Let’s continue with the ecommerce example.

How many times do app customers add a product to the cart? How many actually click and go to the cart screen? If the number of cart visits is low, is there a way to make the cart more accessible? How many payment failures happen in the app? Are there certain payment methods that are more suited to your audience?

The best way to do this is to create multiple user journeys. Think of test cases that illustrate the many paths a customer can take to complete the desired action. Then see the screen time and visits these screens get.

This will shed light on how your customers are behaving on the app, what the bottlenecks are, and where there is room for improvement.

#3: Review your outreach efforts

App businesses don’t simply run campaigns to acquire new users and customers. Many external campaigns done via social media and email are meant for existing users.

The idea is to reach out to customers on channels they frequently visit. After all, existing users are more likely to understand and respond to a campaign as they already use the app.

Running campaigns is not an issue. Problems arise when they’re not reviewed and analyzed optimally.

Let’s say an app company sends out an email blast to all its app users and announces the addition of a new feature to the app. The desired action, in this case, is that users open the app to see and try out the new feature.

The same effort is made by the company on its social media channel as well. Let’s assume that both the company’s social media handles and email campaigns have a similar reach.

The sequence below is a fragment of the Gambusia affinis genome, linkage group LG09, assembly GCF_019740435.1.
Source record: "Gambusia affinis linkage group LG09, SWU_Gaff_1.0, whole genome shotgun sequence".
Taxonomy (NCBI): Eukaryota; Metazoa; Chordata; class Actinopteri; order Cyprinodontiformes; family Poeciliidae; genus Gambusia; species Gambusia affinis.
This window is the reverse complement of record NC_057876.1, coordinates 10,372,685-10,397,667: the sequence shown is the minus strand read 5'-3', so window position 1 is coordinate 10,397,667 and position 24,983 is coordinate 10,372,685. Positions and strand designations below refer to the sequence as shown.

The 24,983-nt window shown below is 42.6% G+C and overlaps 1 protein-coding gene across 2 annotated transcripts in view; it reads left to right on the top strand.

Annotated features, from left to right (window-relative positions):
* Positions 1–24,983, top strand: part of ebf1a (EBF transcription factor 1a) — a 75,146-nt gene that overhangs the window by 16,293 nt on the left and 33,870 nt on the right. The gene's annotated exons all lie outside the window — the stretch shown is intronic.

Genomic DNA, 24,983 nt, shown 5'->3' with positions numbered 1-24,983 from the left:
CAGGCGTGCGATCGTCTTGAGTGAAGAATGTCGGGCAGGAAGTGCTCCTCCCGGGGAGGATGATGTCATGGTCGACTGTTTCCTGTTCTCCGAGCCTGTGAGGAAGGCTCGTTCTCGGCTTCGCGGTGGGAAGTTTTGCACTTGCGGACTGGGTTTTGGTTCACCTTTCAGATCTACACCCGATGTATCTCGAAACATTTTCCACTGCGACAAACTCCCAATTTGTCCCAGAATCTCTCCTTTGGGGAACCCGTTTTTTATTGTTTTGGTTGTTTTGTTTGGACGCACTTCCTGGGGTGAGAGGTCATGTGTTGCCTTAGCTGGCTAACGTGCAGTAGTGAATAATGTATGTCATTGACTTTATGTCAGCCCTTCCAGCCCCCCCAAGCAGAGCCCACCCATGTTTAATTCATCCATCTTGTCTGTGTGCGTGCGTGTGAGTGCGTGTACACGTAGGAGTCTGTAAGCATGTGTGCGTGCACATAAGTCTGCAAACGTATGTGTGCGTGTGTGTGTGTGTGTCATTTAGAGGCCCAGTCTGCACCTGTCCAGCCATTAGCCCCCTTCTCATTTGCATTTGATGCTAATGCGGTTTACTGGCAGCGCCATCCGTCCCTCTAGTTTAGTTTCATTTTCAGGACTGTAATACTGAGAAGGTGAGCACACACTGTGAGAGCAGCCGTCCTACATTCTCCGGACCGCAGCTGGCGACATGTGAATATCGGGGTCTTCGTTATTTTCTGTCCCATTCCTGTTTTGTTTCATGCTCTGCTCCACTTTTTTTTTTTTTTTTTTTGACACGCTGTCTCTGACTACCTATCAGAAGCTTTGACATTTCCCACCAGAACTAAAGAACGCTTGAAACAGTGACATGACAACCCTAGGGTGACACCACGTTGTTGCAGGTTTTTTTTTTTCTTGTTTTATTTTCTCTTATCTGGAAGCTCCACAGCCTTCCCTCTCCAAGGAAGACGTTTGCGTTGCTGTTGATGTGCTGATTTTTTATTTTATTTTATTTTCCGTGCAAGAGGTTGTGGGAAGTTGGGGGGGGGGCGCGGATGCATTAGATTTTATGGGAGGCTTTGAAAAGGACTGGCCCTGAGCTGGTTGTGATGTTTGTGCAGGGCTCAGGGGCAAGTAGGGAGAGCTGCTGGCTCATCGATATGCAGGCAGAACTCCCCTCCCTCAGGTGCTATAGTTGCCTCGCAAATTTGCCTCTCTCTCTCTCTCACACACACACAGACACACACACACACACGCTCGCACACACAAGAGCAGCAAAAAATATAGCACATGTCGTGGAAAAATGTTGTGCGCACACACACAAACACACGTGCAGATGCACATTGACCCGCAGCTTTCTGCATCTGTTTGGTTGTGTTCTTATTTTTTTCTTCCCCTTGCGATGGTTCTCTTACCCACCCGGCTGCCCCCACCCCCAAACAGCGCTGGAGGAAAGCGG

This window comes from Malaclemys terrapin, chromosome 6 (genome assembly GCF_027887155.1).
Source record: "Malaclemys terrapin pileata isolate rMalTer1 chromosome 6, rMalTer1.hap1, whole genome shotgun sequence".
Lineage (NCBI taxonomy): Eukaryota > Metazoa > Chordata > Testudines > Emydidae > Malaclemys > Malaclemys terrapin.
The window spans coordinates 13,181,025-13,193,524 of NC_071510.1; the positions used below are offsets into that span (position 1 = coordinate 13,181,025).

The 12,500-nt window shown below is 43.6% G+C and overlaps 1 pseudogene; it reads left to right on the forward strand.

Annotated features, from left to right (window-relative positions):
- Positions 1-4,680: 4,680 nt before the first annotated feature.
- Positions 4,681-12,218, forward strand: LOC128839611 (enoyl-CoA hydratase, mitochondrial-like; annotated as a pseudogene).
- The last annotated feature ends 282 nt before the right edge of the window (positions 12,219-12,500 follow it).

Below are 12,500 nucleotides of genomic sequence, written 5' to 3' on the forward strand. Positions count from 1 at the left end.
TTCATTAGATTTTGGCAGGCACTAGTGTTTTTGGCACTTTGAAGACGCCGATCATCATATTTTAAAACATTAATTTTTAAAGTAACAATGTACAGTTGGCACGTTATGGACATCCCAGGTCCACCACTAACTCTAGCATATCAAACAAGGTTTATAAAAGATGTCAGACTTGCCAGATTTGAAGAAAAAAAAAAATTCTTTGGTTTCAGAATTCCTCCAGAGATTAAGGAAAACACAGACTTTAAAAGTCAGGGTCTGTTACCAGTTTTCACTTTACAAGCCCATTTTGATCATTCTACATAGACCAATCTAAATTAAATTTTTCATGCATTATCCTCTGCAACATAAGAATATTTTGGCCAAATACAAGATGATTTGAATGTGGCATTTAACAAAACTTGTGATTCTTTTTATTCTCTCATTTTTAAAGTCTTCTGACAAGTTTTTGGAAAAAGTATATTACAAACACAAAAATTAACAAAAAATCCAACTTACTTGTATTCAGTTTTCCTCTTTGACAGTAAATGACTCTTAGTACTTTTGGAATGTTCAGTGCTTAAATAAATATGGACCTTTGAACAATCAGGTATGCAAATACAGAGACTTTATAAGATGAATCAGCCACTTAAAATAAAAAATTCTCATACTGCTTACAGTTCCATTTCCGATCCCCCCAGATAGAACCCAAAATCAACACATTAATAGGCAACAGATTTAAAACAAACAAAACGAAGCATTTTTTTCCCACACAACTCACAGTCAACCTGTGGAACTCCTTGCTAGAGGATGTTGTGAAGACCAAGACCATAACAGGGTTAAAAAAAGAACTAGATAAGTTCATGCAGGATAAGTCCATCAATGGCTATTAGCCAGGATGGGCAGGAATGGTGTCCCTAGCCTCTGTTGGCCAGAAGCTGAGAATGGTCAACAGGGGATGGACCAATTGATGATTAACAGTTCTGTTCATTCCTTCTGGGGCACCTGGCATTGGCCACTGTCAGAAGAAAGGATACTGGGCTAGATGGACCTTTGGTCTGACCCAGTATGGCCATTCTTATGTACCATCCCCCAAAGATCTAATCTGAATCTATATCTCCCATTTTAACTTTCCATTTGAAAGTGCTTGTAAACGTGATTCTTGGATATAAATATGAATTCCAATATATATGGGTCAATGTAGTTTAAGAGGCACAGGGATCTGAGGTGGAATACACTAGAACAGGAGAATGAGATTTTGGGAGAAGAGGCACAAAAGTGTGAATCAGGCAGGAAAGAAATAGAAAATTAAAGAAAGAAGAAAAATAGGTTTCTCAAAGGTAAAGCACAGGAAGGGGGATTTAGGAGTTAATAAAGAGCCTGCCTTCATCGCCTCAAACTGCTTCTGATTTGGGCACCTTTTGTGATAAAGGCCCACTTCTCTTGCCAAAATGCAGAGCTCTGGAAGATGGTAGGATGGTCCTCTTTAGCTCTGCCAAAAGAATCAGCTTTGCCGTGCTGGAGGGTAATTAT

As an app analyst, there are a few things to analyze here:

  • Which platform brings in more visitors, email or social media?
  • What are the kind of users that are arriving on the app from these two campaigns? Are these users comprised of those who open the app regularly?
  • If infrequent users are drawn to your app after you run a campaign, how much would it help if you increased the frequency of these campaigns?

You can analyze outreach campaigns in endless ways based on your business goals. The idea is to know how much would another campaign help the app, and if yes, are there any changes that would help your app even more?

A systematic analysis of your app traffic can help grow your app traffic. It also comes without needing to acquire new users which can be expensive.